Tevet: G-d Meets Us Where We Are
אַל־תִּ֣ירְאִ֔י כִּֽי־שָׁמַ֧ע אֱלֹהִ֛ים אֶל־ק֥וֹל הַנַּ֖עַר בַּאֲשֶׁ֥ר הוּא־שָֽׁם׃
In Genesis, Chapter 21, an angel tells Hagar not to fear, that even though her son, Yishmael is struggling, G-d will meet him and take care of his needs.
The idea that G-d meets each of us בַּאֲשֶׁ֥ר הוּא־שָֽׁם - where we are as individuals, is the essence of our Shaharit (morning prayer) program and has shaped much of our thinking, especially during this challenging year. Prayer is a mechanism to reach out when we are fearful or in need of comfort and we are proud of the ways we make tfillah accessible to our students.
At Barrack we recognize that our vast tradition allows for many entry points to meaningful spiritual practice; from regular ritual prayer to more creative approaches to spiritual life. Our Shaharit program focuses on validating our students' spiritual needs and giving them tools to deepen their experience with their community, the larger world, and themselves.
As the Shaharit coordinator I have the pleasure of visiting each group and in doing so, I have the opportunity to share happenings in each prayer space. I have been particularly impressed with how our staff and students are using the lessons and skills from their spiritual practice to inform and improve their daily lives, especially during this global pandemic.
This past week in the Spiritual Journaling Group, students used the symbolism of a fallen podium to consider how we feel when we are down and how we pick each other up when we have fallen. Students discussed who they turn to when they themselves have "fallen," how they ask for help and how we can all be a resource for others in their time of need. It was an inspiring conversation to witness!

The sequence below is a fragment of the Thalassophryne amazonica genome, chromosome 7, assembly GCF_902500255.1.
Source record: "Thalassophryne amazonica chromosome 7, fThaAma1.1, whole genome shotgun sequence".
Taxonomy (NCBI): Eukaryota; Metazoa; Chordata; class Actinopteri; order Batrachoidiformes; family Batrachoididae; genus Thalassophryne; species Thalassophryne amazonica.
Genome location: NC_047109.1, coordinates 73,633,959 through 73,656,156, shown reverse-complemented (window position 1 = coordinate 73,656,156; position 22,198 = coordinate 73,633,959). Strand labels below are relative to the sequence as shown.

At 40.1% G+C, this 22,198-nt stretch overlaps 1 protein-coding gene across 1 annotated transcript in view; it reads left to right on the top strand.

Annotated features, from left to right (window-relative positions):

Our Mehitza Minyan continues to grow with many students finding comfort in modern orthodox settings. Other students have joined a new student-led Active Spirituality Group that begins each morning with physically distant activity that connects in some way to the weekly Torah reading or a spiritual matter that is important to the group.
Communal prayer in pluralistic schools can be challenging but also immensely rewarding. Providing many spiritual paths allows our students to find authentic connection through a spectrum of Jewish practice.
We believe that a combination of tradition and innovation is the key to a well rounded spiritual life and have seen our students use these offerings to their advantage to cope with hardships of the pandemic.
Later on in Genesis the Torah twice tells us that Yishmael וַיֵּשֶׁב בַּמִּדְבָּר - that he dwells/settles in the desert. This is significant because desert life demands a degree of durability and grit which is mirrored in the challenges we face today. Yishmael’s cry was answered as G-d’s promise to "hold him by the hand, for I will make a great nation of him” was realized. We too are calling out for G-d to take us in G-d’s grasp and find comfort in that closeness.
Even with the coming news of the vaccine, these moments of the pandemic have been difficult for all of us to bear and at times we must search for inspiration. The resilience our students are developing as we navigate these unprecedented times has been a source of great inspiration. It is clear that the skills they are developing today will serve them as they continue forward into the new month of Tevet and the new world to come!